February 4, 2021 3:09:26 am
Firms reaping economic benefits from a different country have to be taxed even if they do not have a physical establishment in that jurisdiction, argued Commerce Secretary Anup Wadhawan on Wednesday, while defending India’s decision to impose a 2 per cent digital services tax on foreign e-commerce firms. Wadhawan said the government disagreed with the United States Trade Representative’s (USTR) findings that this equalisation levy was discriminatory against American firms.
His comment follows a USTR report from last month that concluded, following an investigation, that the equalisation levy on non-resident e-commerce firms like Facebook and Amazon discriminated against American firms.
“… our position is certainly conveyed (to USTR), and we don’t agree with that conclusion (of USTR) … because, basically, if there is economic benefit from a certain jurisdiction, then there has to be some taxation in that jurisdiction,” said Wadhawan at a media briefing when asked about whether India had responded to the USTR report on the issue.
“That old argument of … permanent brick-and-mortar establishment, that doesn’t work,” he said, adding, “You have billions of dollars of revenue in a certain jurisdiction, you have to pay taxes.”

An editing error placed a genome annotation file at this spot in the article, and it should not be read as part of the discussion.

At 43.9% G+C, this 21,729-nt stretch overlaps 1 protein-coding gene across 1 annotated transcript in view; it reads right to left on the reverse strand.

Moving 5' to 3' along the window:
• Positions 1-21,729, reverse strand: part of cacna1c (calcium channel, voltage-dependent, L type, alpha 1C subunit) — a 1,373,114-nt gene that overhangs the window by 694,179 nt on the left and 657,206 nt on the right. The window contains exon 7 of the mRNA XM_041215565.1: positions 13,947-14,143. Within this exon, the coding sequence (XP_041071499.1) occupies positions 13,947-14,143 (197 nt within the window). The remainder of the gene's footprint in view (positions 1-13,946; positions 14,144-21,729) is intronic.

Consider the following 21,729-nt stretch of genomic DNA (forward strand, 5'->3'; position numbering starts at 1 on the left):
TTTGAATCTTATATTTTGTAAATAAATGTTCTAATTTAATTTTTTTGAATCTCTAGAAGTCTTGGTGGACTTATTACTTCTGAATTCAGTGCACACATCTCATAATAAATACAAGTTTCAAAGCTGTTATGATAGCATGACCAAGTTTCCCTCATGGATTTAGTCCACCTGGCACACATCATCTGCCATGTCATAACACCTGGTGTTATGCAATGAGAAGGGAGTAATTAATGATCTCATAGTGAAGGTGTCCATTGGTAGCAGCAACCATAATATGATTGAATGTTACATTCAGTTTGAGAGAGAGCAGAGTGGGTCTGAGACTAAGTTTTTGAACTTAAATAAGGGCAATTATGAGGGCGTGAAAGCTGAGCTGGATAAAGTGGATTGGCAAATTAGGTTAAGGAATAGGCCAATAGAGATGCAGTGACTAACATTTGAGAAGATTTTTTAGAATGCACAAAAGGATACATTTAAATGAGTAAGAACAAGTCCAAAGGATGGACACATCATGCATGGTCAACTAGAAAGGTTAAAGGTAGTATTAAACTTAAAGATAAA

According to Wadhawan, countries in the Organisation for Economic Co-operation and Development (OECD) are also moving in this direction and leveraging similar measures to tax firms that have an economic presence and gain in a different jurisdiction.
He suggested that countries like the US were currently protesting this move because they accounted for a majority of the e-commerce businesses reaping economic benefits in foreign jurisdictions like India.
“Some countries have a huge domination in that kind of activity today — whether it is Facebook, Google or Amazon … so that explains why they are protesting. When the economic activity of this kind shifts to a more balanced mode, then the same countries will say ‘I want to tax the foreign entity doing business in my country without physical presence.’,” he said.
Wadhawan also commented on India’s attempts to wrap up a mini-trade deal with the US that has been in the works for over a year now, claiming that the sticking points between the two nations had been “largely” addressed. The Biden administration has also shown “very encouraging” signs where US-India relations were concerned, according to him. “The sticking points have been largely addressed,” he added.
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